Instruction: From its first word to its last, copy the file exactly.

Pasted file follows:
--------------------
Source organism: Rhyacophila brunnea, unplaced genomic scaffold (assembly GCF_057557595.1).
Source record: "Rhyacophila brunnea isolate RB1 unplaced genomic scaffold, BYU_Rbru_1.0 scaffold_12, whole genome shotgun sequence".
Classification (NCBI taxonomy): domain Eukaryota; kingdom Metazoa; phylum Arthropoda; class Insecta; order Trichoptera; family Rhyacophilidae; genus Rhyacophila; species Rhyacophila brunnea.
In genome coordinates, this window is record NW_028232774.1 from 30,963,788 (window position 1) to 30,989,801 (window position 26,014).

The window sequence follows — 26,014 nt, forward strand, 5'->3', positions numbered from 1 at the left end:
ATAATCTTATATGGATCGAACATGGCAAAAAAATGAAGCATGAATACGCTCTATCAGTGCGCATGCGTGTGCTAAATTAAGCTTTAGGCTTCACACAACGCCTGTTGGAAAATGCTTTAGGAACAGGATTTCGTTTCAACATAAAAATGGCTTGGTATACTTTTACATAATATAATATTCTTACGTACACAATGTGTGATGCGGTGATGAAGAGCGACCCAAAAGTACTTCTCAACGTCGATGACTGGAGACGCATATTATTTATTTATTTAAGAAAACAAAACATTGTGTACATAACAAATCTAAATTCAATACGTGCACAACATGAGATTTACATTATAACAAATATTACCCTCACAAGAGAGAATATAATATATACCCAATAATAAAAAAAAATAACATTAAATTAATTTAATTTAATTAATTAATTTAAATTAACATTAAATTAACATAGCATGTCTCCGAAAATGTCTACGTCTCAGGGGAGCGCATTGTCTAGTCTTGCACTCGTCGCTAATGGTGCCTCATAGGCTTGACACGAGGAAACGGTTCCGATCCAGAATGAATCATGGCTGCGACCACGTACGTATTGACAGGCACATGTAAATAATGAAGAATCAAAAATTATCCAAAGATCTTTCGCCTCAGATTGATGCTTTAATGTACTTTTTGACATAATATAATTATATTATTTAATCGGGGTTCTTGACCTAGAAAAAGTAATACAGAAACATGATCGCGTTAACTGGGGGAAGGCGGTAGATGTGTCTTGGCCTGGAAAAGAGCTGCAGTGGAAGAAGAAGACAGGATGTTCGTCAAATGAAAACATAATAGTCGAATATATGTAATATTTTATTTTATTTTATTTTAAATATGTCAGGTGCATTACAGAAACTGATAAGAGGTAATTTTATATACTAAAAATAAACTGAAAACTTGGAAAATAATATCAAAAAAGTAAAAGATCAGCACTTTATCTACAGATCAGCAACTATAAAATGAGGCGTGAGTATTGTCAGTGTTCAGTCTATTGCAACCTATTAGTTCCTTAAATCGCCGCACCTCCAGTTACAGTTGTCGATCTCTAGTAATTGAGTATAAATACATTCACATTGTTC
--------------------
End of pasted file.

Source organism: Rhyacophila brunnea, unplaced genomic scaffold (assembly GCF_057557595.1).
Source record: "Rhyacophila brunnea isolate RB1 unplaced genomic scaffold, BYU_Rbru_1.0 scaffold_12, whole genome shotgun sequence".
Classification (NCBI taxonomy): domain Eukaryota; kingdom Metazoa; phylum Arthropoda; class Insecta; order Trichoptera; family Rhyacophilidae; genus Rhyacophila; species Rhyacophila brunnea.
In genome coordinates, this window is record NW_028232774.1 from 30,963,788 (window position 1) to 30,989,801 (window position 26,014).

The window sequence follows — 26,014 nt, forward strand, 5'->3', positions numbered from 1 at the left end:
ATAATCTTATATGGATCGAACATGGCAAAAAAATGAAGCATGAATACGCTCTATCAGTGCGCATGCGTGTGCTAAATTAAGCTTTAGGCTTCACACAACGCCTGTTGGAAAATGCTTTAGGAACAGGATTTCGTTTCAACATAAAAATGGCTTGGTATACTTTTACATAATATAATATTCTTACGTACACAATGTGTGATGCGGTGATGAAGAGCGACCCAAAAGTACTTCTCAACGTCGATGACTGGAGACGCATATTATTTATTTATTTAAGAAAACAAAACATTGTGTACATAACAAATCTAAATTCAATACGTGCACAACATGAGATTTACATTATAACAAATATTACCCTCACAAGAGAGAATATAATATATACCCAATAATAAAAAAAAATAACATTAAATTAATTTAATTTAATTAATTAATTTAAATTAACATTAAATTAACATAGCATGTCTCCGAAAATGTCTACGTCTCAGGGGAGCGCATTGTCTAGTCTTGCACTCGTCGCTAATGGTGCCTCATAGGCTTGACACGAGGAAACGGTTCCGATCCAGAATGAATCATGGCTGCGACCACGTACGTATTGACAGGCACATGTAAATAATGAAGAATCAAAAATTATCCAAAGATCTTTCGCCTCAGATTGATGCTTTAATGTACTTTTTGACATAATATAATTATATTATTTAATCGGGGTTCTTGACCTAGAAAAAGTAATACAGAAACATGATCGCGTTAACTGGGGGAAGGCGGTAGATGTGTCTTGGCCTGGAAAAGAGCTGCAGTGGAAGAAGAAGACAGGATGTTCGTCAAATGAAAACATAATAGTCGAATATATGTAATATTTTATTTTATTTTATTTTAAATATGTCAGGTGCATTACAGAAACTGATAAGAGGTAATTTTATATACTAAAAATAAACTGAAAACTTGGAAAATAATATCAAAAAAGTAAAAGATCAGCACTTTATCTACAGATCAGCAACTATAAAATGAGGCGTGAGTATTGTCAGTGTTCAGTCTATTGCAACCTATTAGTTCCTTAAATCGCCGCACCTCCAGTTACAGTTGTCGATCTCTAGTAATTGAGTATAAATACATTCACATTGTTC